Volunteers in Ukraine have been risking their lives to save and rescue abandoned animals amid the ongoing war. It has now been nearly one year since the Russian invasion of Ukraine, but volunteers have not given up helping abandoned animals.
The Yampil Zoo in the eastern Donetsk region was liberated by Ukrainian forces on September 30 after five months of Russian occupation. When rescue workers arrived back at the zoo 10 days later, they reported that they found animal skeletons and pieces of flesh and bones scattered across the zoo.
Volunteers reported that Russian soldiers were allegedly so hungry that they resorted to eating zoo animals at the Yampil Zoo in Ukraine. Volunteer rescue workers reported that the soldiers killed and ate two camels, a kangaroo, a bison, some piglets, birds, and wolves.
They did find one animal that was fighting for their life. The bear was in horrible condition, and volunteers worked hard to save the bear. Olena Bila, a volunteer who came to the bear’s rescue in late September, said that if they came just five days later, the bear would not have survived.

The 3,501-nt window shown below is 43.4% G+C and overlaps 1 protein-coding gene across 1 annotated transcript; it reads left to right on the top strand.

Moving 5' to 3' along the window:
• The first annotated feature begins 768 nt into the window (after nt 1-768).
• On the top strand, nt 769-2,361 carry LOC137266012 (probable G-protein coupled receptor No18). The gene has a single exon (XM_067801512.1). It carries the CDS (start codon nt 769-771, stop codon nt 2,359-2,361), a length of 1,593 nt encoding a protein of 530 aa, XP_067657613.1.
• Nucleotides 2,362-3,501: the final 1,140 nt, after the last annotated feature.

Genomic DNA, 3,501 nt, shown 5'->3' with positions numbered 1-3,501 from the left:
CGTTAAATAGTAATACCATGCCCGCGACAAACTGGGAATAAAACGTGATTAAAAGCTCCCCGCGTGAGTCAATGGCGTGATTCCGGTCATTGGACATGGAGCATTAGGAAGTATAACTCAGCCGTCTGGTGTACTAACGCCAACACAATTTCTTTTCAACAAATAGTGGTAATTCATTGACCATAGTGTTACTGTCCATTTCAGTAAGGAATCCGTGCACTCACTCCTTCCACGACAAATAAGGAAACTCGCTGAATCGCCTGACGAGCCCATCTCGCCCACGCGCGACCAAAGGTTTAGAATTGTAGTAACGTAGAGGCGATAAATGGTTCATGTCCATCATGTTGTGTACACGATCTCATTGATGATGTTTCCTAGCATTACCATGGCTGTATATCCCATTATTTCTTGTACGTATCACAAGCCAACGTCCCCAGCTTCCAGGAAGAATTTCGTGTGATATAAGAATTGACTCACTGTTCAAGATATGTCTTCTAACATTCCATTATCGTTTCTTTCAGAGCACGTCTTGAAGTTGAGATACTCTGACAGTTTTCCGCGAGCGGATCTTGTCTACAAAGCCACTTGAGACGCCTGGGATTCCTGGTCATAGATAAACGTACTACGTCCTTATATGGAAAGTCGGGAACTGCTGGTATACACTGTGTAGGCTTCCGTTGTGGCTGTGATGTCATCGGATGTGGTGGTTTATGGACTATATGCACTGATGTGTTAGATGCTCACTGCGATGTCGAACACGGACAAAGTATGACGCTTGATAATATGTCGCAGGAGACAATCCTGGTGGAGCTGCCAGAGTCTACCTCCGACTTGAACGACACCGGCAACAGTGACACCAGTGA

When she arrived, she found the bear in a tiny cage and drowning in his excrement. The bear was thin and had a concussion from a shell that had exploded near his cage. Luckily, they got the bear out safely, and now the animal lives in better conditions at a zoo in Poland.
Amid Russia’s invasion of Ukraine, millions of people have now fled, many with their beloved pets in their arms. The unpredictability of the devastating war has forced many Ukrainians to make tough choices about what to take with them.
Many don’t know when and if they will be able to return home. There have been many donations of money and food to these shelters, and animal shelters and zoos are slowly making their way to borders to seek safety, but situations aren’t easy.
So many innocent lives have been lost, countless volunteers are helping to rescue animals all over the country, and many people are staying behind to help feed hundreds of refugees every day.
The impact of the Russian invasion has been devastating for the environment and the global food supply and has even caused mass animal deaths like these dolphins in the Black Sea. Activists all around the world are standing for the people of Ukraine and demanding an end to this war.
This article by Hailey Kanowsky was first published by OneGreenPlanet on 4 January 2023.
What you can do
Support ‘Fighting for Wildlife’ by donating as little as $1 – It only takes a minute. Thank you.
Fighting for Wildlife supports approved wildlife conservation organizations, which spend at least 80 percent of the money they raise on actual fieldwork, rather than administration and fundraising. When making a donation you can designate for which type of initiative it should be used – wildlife, oceans, forests or climate.